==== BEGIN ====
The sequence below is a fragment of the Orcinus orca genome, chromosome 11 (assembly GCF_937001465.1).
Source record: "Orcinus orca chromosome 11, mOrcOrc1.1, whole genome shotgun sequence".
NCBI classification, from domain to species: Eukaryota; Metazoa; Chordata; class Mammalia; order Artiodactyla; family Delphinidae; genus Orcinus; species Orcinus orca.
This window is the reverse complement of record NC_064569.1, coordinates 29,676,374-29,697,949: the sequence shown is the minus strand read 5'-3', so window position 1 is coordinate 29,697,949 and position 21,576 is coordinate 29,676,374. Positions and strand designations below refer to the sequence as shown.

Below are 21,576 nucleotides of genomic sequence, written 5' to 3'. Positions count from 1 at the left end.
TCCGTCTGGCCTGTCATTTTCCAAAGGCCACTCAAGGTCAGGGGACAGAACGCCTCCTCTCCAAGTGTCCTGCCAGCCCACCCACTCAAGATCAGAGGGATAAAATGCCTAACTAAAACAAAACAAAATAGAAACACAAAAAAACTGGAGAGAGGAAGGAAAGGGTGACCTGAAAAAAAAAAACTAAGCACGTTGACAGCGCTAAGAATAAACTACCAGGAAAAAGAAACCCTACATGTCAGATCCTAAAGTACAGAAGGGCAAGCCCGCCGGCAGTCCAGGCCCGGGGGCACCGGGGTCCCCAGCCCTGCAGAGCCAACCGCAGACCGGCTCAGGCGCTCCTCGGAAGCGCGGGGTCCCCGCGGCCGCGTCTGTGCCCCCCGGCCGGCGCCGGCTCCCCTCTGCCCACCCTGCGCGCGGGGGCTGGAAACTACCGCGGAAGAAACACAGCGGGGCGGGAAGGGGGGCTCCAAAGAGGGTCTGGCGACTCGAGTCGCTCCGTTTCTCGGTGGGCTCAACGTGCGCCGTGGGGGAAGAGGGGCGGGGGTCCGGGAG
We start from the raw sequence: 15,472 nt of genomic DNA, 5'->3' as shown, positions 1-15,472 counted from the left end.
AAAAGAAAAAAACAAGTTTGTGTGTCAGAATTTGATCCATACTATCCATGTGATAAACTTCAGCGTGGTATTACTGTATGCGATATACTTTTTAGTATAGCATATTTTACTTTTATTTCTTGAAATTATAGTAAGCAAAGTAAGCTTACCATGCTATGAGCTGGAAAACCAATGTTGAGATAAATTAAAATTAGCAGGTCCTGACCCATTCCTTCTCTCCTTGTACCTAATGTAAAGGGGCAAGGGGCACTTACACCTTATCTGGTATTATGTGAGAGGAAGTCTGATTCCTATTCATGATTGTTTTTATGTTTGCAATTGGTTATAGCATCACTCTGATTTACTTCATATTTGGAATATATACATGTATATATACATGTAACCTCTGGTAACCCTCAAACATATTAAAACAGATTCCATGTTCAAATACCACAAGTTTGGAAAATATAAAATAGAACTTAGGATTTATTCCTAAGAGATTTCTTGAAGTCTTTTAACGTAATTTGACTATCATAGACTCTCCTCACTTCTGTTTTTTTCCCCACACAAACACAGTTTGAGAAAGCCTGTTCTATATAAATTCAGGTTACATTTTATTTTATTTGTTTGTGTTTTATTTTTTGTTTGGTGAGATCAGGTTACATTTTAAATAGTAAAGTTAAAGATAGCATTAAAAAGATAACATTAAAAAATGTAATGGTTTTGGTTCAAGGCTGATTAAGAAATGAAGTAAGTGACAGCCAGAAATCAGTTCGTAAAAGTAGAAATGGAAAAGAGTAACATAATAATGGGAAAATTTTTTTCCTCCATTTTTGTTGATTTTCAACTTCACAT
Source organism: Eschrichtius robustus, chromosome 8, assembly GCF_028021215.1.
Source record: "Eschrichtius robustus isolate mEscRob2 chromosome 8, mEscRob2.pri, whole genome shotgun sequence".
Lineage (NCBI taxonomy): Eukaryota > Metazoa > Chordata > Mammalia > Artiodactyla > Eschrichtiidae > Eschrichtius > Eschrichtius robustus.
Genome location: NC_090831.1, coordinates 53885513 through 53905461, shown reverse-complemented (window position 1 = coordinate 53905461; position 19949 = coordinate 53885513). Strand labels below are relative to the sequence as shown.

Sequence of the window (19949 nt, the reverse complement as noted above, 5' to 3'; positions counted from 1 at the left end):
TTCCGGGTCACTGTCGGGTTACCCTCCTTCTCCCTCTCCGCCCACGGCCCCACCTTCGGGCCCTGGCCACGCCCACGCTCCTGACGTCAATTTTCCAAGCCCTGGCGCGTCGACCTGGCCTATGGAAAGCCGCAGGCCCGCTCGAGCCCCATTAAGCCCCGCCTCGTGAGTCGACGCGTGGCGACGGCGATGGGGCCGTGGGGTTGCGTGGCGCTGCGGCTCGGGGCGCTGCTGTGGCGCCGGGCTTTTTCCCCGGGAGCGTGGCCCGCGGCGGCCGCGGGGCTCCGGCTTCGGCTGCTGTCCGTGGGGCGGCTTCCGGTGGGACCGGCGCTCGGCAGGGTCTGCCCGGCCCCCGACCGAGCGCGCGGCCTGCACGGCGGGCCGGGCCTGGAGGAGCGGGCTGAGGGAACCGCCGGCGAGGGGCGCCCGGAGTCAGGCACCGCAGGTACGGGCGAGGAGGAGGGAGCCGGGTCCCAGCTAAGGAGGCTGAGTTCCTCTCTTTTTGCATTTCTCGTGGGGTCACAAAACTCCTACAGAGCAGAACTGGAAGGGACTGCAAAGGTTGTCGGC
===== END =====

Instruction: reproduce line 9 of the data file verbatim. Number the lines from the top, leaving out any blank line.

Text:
Source organism: Eschrichtius robustus, chromosome 8, assembly GCF_028021215.1.